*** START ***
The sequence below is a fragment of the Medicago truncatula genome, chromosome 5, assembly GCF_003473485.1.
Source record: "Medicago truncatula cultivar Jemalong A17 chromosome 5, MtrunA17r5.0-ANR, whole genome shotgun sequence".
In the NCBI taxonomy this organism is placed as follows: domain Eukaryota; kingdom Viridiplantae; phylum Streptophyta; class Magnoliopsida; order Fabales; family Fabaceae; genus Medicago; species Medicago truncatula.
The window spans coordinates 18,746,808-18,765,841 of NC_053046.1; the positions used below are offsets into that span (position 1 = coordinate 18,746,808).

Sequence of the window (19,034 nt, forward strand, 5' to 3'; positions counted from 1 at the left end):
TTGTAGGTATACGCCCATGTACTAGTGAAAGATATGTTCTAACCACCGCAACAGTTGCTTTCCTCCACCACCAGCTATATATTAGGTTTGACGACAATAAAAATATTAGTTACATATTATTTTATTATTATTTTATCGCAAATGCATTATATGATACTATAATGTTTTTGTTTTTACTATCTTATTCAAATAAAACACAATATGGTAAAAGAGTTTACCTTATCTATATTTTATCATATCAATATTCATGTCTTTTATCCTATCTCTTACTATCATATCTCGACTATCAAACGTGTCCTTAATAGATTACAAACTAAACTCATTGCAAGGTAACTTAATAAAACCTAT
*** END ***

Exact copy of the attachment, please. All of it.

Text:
The sequence below is a fragment of the Medicago truncatula genome, chromosome 5, assembly GCF_003473485.1.
Source record: "Medicago truncatula cultivar Jemalong A17 chromosome 5, MtrunA17r5.0-ANR, whole genome shotgun sequence".
In the NCBI taxonomy this organism is placed as follows: domain Eukaryota; kingdom Viridiplantae; phylum Streptophyta; class Magnoliopsida; order Fabales; family Fabaceae; genus Medicago; species Medicago truncatula.
The window spans coordinates 18,746,808-18,765,841 of NC_053046.1; the positions used below are offsets into that span (position 1 = coordinate 18,746,808).

Sequence of the window (19,034 nt, forward strand, 5' to 3'; positions counted from 1 at the left end):
TTGTAGGTATACGCCCATGTACTAGTGAAAGATATGTTCTAACCACCGCAACAGTTGCTTTCCTCCACCACCAGCTATATATTAGGTTTGACGACAATAAAAATATTAGTTACATATTATTTTATTATTATTTTATCGCAAATGCATTATATGATACTATAATGTTTTTGTTTTTACTATCTTATTCAAATAAAACACAATATGGTAAAAGAGTTTACCTTATCTATATTTTATCATATCAATATTCATGTCTTTTATCCTATCTCTTACTATCATATCTCGACTATCAAACGTGTCCTTAATAGATTACAAACTAAACTCATTGCAAGGTAACTTAATAAAACCTAT